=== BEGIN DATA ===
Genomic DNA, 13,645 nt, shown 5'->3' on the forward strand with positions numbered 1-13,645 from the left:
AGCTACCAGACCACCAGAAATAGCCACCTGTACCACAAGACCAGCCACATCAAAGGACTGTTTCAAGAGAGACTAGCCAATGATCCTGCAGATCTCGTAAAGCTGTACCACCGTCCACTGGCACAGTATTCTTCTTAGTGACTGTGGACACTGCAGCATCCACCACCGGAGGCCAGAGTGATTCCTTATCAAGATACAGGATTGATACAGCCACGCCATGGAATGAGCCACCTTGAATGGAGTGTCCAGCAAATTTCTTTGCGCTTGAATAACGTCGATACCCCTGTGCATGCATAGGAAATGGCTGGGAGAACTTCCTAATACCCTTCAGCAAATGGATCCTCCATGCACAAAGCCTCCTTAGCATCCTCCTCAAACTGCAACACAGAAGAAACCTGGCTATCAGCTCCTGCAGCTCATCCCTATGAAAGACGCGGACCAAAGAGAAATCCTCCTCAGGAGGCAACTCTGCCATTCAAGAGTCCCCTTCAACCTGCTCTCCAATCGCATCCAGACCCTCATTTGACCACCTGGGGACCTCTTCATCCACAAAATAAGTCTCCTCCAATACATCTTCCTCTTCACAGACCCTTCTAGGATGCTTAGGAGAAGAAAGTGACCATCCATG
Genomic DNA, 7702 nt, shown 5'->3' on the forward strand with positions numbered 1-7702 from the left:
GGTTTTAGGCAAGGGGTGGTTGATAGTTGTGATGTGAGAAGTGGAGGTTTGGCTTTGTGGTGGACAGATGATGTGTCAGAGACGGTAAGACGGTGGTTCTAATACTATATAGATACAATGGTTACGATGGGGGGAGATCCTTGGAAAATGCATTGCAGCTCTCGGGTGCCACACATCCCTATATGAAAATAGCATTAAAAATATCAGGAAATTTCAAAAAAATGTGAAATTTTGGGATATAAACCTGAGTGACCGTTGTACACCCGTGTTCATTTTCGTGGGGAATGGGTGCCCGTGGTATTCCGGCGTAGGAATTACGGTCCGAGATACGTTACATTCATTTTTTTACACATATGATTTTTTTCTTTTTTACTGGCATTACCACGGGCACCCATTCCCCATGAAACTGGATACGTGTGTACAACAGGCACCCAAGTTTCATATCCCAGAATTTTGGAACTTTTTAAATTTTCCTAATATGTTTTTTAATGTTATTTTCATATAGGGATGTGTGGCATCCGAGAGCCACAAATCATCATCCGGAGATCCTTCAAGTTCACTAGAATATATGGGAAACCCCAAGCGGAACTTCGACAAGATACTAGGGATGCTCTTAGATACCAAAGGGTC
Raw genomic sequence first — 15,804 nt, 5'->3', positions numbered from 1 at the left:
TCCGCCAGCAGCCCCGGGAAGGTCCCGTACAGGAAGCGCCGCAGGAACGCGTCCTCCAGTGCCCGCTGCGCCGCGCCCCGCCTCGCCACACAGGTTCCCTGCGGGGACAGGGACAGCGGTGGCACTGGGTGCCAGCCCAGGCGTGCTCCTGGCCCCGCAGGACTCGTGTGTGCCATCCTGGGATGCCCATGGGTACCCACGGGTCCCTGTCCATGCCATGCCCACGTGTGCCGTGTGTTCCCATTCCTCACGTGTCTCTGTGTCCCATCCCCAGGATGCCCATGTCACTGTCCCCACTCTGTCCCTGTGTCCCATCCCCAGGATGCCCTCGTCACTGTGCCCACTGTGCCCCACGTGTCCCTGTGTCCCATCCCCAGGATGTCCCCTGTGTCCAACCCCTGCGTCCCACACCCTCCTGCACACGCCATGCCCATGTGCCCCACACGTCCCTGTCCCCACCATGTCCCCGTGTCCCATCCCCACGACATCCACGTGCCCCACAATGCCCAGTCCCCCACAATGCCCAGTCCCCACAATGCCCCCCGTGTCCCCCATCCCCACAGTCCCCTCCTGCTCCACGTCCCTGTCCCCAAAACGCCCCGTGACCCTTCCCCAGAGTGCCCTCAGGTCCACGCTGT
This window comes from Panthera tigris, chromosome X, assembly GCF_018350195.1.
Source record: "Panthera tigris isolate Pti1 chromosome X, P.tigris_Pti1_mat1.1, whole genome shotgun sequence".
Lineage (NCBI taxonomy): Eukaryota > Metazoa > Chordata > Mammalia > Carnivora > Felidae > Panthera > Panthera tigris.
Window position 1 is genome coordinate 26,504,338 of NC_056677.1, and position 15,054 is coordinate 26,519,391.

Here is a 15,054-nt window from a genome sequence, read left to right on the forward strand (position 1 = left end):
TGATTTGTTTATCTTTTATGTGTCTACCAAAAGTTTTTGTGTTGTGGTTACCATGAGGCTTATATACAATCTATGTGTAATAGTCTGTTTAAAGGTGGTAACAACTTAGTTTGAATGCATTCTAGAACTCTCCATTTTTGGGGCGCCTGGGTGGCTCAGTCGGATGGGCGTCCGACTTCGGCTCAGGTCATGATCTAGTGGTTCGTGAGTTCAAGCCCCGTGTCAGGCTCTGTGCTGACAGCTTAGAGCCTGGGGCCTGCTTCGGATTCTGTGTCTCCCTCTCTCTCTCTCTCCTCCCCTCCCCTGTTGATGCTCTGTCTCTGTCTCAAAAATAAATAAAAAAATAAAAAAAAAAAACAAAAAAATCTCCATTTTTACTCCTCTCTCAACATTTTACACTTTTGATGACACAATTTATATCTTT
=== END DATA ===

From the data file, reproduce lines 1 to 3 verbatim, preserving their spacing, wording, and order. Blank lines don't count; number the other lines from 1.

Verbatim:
Genomic DNA, 13,645 nt, shown 5'->3' on the forward strand with positions numbered 1-13,645 from the left:
AGCTACCAGACCACCAGAAATAGCCACCTGTACCACAAGACCAGCCACATCAAAGGACTGTTTCAAGAGAGACTAGCCAATGATCCTGCAGATCTCGTAAAGCTGTACCACCGTCCACTGGCACAGTATTCTTCTTAGTGACTGTGGACACTGCAGCATCCACCACCGGAGGCCAGAGTGATTCCTTATCAAGATACAGGATTGATACAGCCACGCCATGGAATGAGCCACCTTGAATGGAGTGTCCAGCAAATTTCTTTGCGCTTGAATAACGTCGATACCCCTGTGCATGCATAGGAAATGGCTGGGAGAACTTCCTAATACCCTTCAGCAAATGGATCCTCCATGCACAAAGCCTCCTTAGCATCCTCCTCAAACTGCAACACAGAAGAAACCTGGCTATCAGCTCCTGCAGCTCATCCCTATGAAAGACGCGGACCAAAGAGAAATCCTCCTCAGGAGGCAACTCTGCCATTCAAGAGTCCCCTTCAACCTGCTCTCCAATCGCATCCAGACCCTCATTTGACCACCTGGGGACCTCTTCATCCACAAAATAAGTCTCCTCCAATACATCTTCCTCTTCACAGACCCTTCTAGGATGCTTAGGAGAAGAAAGTGACCATCCATG
Genomic DNA, 7702 nt, shown 5'->3' on the forward strand with positions numbered 1-7702 from the left: